Preventing Food Allergies

What parents need to know/understand: 

1.  Pregnancy:  There is no evidence that eating allergenic foods (like nuts, shellfish, milk, egg, etc.) during pregnancy or breastfeeding will cause or even contribute to a baby developing a food allergy. 

2.  Formula vs. Breastmilk:  There is no evidence that a baby who is exclusively formula fed, exclusively breastfed, or fed a mixture of formula and breastmilk has a greater likelihood of developing a food allergy. 

3.  Vitamin D: Vitamin D deficiency may contribute to food allergies, while healthy levels of vitamin D may be protective against food allergies.  

4.  Dry skin: If skin is dry/cracked there’s a chance that allergenic food particles will enter through the skin and may contribute to the development of a food allergy.  Taking care of dry skin with emollients or moisturizers may help decrease the chance of allergenic proteins entering via the skin and thus may be protective against developing a food allergy. 

5.  Dirt/Dog:  Researchers guess that early exposure to particular microorganisms (like germs, bacteria, etc.) may offer protection against the development of allergic diseases like food allergies.  Dog ownership has been linked to a lower risk of asthma and eczema and may be due to dogs bringing microorganisms from outside the home to inside the home.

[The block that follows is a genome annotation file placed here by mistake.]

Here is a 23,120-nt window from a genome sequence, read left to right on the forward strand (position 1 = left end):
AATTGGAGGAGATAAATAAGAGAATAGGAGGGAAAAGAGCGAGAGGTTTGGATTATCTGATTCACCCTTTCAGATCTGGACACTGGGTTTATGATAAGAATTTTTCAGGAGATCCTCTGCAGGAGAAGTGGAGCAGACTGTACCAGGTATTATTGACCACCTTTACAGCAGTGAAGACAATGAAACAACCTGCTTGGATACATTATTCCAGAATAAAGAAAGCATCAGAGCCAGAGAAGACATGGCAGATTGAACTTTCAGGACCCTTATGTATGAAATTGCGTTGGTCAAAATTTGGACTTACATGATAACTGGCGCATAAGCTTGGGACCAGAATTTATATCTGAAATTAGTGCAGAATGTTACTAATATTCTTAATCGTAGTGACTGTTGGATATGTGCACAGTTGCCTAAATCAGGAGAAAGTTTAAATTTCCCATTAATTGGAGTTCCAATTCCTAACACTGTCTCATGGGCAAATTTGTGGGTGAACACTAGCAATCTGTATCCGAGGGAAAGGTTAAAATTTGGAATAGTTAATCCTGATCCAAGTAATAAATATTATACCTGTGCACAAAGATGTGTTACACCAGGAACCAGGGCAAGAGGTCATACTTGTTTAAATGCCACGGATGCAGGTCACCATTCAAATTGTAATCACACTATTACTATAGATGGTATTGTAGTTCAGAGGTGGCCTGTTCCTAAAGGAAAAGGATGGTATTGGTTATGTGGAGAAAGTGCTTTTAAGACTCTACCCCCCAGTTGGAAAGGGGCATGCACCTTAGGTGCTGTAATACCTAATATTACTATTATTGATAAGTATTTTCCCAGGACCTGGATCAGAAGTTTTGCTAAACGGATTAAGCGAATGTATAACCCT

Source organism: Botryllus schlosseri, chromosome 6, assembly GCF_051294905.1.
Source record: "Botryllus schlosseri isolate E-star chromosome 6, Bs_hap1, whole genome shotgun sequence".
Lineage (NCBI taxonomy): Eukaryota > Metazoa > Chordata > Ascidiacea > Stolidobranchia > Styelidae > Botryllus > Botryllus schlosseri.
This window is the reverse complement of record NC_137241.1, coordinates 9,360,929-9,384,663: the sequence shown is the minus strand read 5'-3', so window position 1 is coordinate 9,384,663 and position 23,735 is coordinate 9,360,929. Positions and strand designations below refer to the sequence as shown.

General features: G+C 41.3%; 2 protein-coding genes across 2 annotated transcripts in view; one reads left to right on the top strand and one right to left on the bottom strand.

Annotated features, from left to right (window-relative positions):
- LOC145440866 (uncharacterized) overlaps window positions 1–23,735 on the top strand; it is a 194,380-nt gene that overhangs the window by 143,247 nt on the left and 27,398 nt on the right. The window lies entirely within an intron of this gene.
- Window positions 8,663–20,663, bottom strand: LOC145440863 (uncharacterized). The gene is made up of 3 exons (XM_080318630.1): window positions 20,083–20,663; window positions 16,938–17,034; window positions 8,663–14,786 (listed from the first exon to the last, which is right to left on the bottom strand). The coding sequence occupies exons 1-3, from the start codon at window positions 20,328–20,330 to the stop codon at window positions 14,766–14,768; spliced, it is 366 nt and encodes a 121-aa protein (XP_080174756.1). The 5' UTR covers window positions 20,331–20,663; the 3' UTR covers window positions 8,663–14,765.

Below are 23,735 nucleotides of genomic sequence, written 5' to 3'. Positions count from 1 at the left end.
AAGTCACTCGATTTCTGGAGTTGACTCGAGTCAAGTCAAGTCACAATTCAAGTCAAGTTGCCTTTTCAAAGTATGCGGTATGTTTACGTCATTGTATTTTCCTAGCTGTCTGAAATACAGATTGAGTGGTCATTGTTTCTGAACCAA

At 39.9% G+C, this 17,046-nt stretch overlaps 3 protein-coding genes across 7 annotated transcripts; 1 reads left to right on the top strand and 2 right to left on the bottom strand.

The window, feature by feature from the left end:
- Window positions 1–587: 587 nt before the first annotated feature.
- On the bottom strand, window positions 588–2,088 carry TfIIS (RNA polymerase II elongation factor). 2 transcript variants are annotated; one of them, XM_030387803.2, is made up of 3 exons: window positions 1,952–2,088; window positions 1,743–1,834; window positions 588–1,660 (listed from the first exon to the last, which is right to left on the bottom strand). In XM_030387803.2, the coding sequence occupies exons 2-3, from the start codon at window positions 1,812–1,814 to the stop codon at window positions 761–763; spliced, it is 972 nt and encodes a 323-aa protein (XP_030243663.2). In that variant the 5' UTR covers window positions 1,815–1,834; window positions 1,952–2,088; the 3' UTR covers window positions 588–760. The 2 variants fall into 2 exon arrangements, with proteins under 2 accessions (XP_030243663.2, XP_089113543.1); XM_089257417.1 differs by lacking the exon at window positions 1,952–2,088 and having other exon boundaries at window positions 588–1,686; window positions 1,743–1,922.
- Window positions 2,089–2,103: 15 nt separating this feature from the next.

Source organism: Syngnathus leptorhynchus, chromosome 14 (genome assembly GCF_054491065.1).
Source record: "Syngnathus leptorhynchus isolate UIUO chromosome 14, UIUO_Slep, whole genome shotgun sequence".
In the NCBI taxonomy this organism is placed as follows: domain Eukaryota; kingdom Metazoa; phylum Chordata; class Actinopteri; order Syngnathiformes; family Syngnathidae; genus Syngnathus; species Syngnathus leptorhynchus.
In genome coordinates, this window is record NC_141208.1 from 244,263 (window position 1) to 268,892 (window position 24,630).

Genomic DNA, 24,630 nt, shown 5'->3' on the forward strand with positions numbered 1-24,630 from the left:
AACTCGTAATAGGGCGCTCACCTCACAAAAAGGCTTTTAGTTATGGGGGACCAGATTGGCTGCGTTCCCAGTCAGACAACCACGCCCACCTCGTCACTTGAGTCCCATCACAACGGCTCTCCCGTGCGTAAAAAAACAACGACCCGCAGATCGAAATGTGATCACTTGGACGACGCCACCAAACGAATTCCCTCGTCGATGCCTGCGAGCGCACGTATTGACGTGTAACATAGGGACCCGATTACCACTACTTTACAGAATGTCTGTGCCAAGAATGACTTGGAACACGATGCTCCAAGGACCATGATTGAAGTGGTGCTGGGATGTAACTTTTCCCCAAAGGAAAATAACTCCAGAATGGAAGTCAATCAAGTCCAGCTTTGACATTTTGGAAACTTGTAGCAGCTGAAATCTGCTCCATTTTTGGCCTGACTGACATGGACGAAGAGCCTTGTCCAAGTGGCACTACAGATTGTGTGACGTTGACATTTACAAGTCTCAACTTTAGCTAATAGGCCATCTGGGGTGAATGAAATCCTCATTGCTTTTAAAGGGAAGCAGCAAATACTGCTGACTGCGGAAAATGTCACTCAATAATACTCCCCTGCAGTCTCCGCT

6.  Diet: The conclusions of the landmark LEAP Study show that food allergies can be prevented in babies up to 80% of the time if the allergenic food is introduced early and often. Early means around 4-6 months old; often means 2 grams protein 2-3 times per week. 

What's an easy way to introduce peanut, milk, and egg into your baby's diet according to the LEAP guidelines? (as seen on ABC's Shark Tank)

If your baby or someone else in the family already has a food allergy, where can you learn more about food allergy treatment?  (as seen on NPR and the Daily Mail)

All health-related content on this website is for informational purposes only. Always seek the advice of your own pediatrician or allergist in connection with any questions regarding your baby's health. If your infant has severe eczema, check with your infant's healthcare provider before feeding foods containing allergens.